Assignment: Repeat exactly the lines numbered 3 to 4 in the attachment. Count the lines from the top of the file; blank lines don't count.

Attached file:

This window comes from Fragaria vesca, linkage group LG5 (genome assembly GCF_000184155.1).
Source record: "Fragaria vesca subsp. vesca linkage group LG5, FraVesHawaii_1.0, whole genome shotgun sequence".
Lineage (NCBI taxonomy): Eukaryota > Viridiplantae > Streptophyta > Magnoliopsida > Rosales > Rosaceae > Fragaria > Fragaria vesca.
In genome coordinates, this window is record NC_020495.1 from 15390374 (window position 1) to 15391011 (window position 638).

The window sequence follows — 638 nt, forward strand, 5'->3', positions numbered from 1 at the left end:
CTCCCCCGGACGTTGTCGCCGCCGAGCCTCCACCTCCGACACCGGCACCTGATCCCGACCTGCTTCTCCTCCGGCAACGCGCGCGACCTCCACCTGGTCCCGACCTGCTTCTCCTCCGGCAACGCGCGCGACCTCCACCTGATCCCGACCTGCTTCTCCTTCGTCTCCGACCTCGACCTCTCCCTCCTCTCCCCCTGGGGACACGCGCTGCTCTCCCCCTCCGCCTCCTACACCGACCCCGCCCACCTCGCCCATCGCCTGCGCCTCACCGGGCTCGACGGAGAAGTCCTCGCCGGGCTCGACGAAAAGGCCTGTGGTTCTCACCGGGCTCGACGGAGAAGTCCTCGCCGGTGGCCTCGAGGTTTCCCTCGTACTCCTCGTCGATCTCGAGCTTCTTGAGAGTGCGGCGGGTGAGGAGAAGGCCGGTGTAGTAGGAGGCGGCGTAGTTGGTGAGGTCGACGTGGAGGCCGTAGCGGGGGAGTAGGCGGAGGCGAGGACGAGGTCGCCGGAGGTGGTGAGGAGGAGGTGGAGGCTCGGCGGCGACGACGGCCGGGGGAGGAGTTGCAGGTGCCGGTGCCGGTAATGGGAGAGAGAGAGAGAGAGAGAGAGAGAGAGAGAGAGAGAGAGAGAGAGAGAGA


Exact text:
Lineage (NCBI taxonomy): Eukaryota > Viridiplantae > Streptophyta > Magnoliopsida > Rosales > Rosaceae > Fragaria > Fragaria vesca.
In genome coordinates, this window is record NC_020495.1 from 15390374 (window position 1) to 15391011 (window position 638).